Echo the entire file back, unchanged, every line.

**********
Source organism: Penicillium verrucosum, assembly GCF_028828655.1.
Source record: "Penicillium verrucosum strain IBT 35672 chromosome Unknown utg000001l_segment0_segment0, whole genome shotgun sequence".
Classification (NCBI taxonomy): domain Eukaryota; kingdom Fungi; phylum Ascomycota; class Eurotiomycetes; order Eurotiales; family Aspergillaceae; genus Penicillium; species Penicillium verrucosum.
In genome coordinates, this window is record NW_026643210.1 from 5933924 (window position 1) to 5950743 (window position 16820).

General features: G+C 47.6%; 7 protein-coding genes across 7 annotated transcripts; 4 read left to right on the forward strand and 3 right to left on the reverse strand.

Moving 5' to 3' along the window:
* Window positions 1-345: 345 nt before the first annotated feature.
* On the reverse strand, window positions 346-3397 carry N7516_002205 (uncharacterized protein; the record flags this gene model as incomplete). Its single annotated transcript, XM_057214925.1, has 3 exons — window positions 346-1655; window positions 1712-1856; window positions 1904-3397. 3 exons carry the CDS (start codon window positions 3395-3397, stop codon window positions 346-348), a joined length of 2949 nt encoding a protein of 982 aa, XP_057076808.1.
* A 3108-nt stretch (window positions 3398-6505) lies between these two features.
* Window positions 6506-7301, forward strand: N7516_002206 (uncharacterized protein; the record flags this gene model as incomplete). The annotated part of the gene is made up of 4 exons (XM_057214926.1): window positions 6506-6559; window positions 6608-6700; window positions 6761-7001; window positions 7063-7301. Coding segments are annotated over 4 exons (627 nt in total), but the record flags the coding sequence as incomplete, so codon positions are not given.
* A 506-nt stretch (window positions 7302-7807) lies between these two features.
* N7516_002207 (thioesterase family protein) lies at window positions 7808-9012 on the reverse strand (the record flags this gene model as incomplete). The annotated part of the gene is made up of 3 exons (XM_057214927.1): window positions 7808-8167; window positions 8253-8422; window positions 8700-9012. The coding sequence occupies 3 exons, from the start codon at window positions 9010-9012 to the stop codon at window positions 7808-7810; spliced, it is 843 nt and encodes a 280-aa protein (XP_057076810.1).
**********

Source organism: Penicillium verrucosum, assembly GCF_028828655.1.
Source record: "Penicillium verrucosum strain IBT 35672 chromosome Unknown utg000001l_segment0_segment0, whole genome shotgun sequence".
Classification (NCBI taxonomy): domain Eukaryota; kingdom Fungi; phylum Ascomycota; class Eurotiomycetes; order Eurotiales; family Aspergillaceae; genus Penicillium; species Penicillium verrucosum.
In genome coordinates, this window is record NW_026643210.1 from 5933924 (window position 1) to 5950743 (window position 16820).

General features: G+C 47.6%; 7 protein-coding genes across 7 annotated transcripts; 4 read left to right on the forward strand and 3 right to left on the reverse strand.

Moving 5' to 3' along the window:
* Window positions 1-345: 345 nt before the first annotated feature.
* On the reverse strand, window positions 346-3397 carry N7516_002205 (uncharacterized protein; the record flags this gene model as incomplete). Its single annotated transcript, XM_057214925.1, has 3 exons — window positions 346-1655; window positions 1712-1856; window positions 1904-3397. 3 exons carry the CDS (start codon window positions 3395-3397, stop codon window positions 346-348), a joined length of 2949 nt encoding a protein of 982 aa, XP_057076808.1.
* A 3108-nt stretch (window positions 3398-6505) lies between these two features.
* Window positions 6506-7301, forward strand: N7516_002206 (uncharacterized protein; the record flags this gene model as incomplete). The annotated part of the gene is made up of 4 exons (XM_057214926.1): window positions 6506-6559; window positions 6608-6700; window positions 6761-7001; window positions 7063-7301. Coding segments are annotated over 4 exons (627 nt in total), but the record flags the coding sequence as incomplete, so codon positions are not given.
* A 506-nt stretch (window positions 7302-7807) lies between these two features.
* N7516_002207 (thioesterase family protein) lies at window positions 7808-9012 on the reverse strand (the record flags this gene model as incomplete). The annotated part of the gene is made up of 3 exons (XM_057214927.1): window positions 7808-8167; window positions 8253-8422; window positions 8700-9012. The coding sequence occupies 3 exons, from the start codon at window positions 9010-9012 to the stop codon at window positions 7808-7810; spliced, it is 843 nt and encodes a 280-aa protein (XP_057076810.1).